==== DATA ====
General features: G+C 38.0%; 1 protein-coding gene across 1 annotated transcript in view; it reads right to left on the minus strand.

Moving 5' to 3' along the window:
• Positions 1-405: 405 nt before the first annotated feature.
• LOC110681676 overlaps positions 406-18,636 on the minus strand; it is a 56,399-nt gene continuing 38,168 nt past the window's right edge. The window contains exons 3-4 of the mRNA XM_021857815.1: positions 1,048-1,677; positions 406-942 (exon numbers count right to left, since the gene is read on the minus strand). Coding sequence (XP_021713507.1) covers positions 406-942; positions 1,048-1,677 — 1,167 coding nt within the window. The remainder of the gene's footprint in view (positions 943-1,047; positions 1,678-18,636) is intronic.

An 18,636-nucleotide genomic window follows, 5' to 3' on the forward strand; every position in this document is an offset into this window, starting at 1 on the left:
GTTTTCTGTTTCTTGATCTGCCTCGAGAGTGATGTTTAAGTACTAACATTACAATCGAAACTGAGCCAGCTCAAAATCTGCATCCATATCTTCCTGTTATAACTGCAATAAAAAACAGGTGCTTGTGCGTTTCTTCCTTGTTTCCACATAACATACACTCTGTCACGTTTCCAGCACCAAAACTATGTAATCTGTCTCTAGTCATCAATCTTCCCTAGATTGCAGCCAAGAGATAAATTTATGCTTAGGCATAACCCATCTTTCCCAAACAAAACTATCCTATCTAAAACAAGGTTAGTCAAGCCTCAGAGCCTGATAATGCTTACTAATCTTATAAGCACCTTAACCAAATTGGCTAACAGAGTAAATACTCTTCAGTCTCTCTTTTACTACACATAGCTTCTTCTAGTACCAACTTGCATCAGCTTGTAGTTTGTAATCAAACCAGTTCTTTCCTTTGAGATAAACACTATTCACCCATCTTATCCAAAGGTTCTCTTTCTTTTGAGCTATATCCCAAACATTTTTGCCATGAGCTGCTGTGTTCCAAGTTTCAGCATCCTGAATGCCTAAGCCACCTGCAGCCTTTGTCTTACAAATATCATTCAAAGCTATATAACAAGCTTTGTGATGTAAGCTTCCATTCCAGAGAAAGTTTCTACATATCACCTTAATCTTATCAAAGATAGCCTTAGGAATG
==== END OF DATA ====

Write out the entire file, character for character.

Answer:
General features: G+C 38.0%; 1 protein-coding gene across 1 annotated transcript in view; it reads right to left on the minus strand.

Moving 5' to 3' along the window:
• Positions 1-405: 405 nt before the first annotated feature.
• LOC110681676 overlaps positions 406-18,636 on the minus strand; it is a 56,399-nt gene continuing 38,168 nt past the window's right edge. The window contains exons 3-4 of the mRNA XM_021857815.1: positions 1,048-1,677; positions 406-942 (exon numbers count right to left, since the gene is read on the minus strand). Coding sequence (XP_021713507.1) covers positions 406-942; positions 1,048-1,677 — 1,167 coding nt within the window. The remainder of the gene's footprint in view (positions 943-1,047; positions 1,678-18,636) is intronic.

An 18,636-nucleotide genomic window follows, 5' to 3' on the forward strand; every position in this document is an offset into this window, starting at 1 on the left:
GTTTTCTGTTTCTTGATCTGCCTCGAGAGTGATGTTTAAGTACTAACATTACAATCGAAACTGAGCCAGCTCAAAATCTGCATCCATATCTTCCTGTTATAACTGCAATAAAAAACAGGTGCTTGTGCGTTTCTTCCTTGTTTCCACATAACATACACTCTGTCACGTTTCCAGCACCAAAACTATGTAATCTGTCTCTAGTCATCAATCTTCCCTAGATTGCAGCCAAGAGATAAATTTATGCTTAGGCATAACCCATCTTTCCCAAACAAAACTATCCTATCTAAAACAAGGTTAGTCAAGCCTCAGAGCCTGATAATGCTTACTAATCTTATAAGCACCTTAACCAAATTGGCTAACAGAGTAAATACTCTTCAGTCTCTCTTTTACTACACATAGCTTCTTCTAGTACCAACTTGCATCAGCTTGTAGTTTGTAATCAAACCAGTTCTTTCCTTTGAGATAAACACTATTCACCCATCTTATCCAAAGGTTCTCTTTCTTTTGAGCTATATCCCAAACATTTTTGCCATGAGCTGCTGTGTTCCAAGTTTCAGCATCCTGAATGCCTAAGCCACCTGCAGCCTTTGTCTTACAAATATCATTCAAAGCTATATAACAAGCTTTGTGATGTAAGCTTCCATTCCAGAGAAAGTTTCTACATATCACCTTAATCTTATCAAAGATAGCCTTAGGAATG